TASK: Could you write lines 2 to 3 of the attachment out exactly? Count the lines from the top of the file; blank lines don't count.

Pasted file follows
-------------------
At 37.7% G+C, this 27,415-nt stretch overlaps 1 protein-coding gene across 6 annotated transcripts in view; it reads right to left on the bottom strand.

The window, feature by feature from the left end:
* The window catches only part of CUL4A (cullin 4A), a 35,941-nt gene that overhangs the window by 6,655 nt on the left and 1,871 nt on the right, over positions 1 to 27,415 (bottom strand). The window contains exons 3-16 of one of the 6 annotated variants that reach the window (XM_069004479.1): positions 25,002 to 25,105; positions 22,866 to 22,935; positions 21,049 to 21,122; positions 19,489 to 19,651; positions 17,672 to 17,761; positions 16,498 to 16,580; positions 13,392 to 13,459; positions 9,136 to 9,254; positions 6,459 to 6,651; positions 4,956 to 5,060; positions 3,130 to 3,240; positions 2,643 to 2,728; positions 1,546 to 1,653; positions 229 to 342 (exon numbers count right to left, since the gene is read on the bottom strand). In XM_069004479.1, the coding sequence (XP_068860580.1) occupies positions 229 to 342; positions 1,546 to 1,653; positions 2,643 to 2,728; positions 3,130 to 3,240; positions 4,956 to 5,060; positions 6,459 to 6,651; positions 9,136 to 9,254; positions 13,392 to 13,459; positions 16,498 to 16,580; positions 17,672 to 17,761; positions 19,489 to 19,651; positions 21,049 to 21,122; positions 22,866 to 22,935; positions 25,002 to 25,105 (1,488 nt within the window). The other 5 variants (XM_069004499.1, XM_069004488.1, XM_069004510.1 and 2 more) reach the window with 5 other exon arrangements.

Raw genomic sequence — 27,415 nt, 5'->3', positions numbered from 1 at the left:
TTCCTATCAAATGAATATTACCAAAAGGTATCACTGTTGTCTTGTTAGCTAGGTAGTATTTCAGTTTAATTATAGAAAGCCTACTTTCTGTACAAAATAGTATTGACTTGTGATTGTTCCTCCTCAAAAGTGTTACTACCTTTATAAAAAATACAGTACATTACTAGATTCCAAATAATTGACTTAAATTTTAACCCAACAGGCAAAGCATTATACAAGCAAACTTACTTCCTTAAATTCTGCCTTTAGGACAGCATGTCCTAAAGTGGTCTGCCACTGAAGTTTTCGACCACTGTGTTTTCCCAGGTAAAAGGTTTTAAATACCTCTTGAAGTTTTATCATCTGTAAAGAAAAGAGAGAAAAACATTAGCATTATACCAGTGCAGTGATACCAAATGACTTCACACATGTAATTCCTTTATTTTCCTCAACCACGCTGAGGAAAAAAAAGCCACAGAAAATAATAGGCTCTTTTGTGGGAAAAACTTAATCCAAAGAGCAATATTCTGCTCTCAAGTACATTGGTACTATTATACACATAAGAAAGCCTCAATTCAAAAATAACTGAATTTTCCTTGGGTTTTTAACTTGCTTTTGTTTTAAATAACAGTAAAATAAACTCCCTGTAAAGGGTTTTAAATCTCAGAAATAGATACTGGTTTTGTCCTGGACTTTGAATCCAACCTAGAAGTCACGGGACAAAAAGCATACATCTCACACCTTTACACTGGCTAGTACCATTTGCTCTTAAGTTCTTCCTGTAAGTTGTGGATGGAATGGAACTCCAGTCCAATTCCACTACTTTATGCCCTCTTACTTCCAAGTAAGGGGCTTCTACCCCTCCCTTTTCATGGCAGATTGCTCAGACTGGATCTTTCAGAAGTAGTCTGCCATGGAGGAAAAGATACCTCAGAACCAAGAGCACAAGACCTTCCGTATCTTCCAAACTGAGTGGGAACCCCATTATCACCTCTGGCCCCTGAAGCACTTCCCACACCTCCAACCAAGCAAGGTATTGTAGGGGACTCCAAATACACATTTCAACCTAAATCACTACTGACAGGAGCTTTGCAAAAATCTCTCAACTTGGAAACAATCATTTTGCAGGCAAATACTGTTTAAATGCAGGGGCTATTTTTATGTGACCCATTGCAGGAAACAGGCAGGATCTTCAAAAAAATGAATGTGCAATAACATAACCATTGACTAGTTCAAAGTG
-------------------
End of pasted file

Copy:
The window, feature by feature from the left end:
* The window catches only part of CUL4A (cullin 4A), a 35,941-nt gene that overhangs the window by 6,655 nt on the left and 1,871 nt on the right, over positions 1 to 27,415 (bottom strand). The window contains exons 3-16 of one of the 6 annotated variants that reach the window (XM_069004479.1): positions 25,002 to 25,105; positions 22,866 to 22,935; positions 21,049 to 21,122; positions 19,489 to 19,651; positions 17,672 to 17,761; positions 16,498 to 16,580; positions 13,392 to 13,459; positions 9,136 to 9,254; positions 6,459 to 6,651; positions 4,956 to 5,060; positions 3,130 to 3,240; positions 2,643 to 2,728; positions 1,546 to 1,653; positions 229 to 342 (exon numbers count right to left, since the gene is read on the bottom strand). In XM_069004479.1, the coding sequence (XP_068860580.1) occupies positions 229 to 342; positions 1,546 to 1,653; positions 2,643 to 2,728; positions 3,130 to 3,240; positions 4,956 to 5,060; positions 6,459 to 6,651; positions 9,136 to 9,254; positions 13,392 to 13,459; positions 16,498 to 16,580; positions 17,672 to 17,761; positions 19,489 to 19,651; positions 21,049 to 21,122; positions 22,866 to 22,935; positions 25,002 to 25,105 (1,488 nt within the window). The other 5 variants (XM_069004499.1, XM_069004488.1, XM_069004510.1 and 2 more) reach the window with 5 other exon arrangements.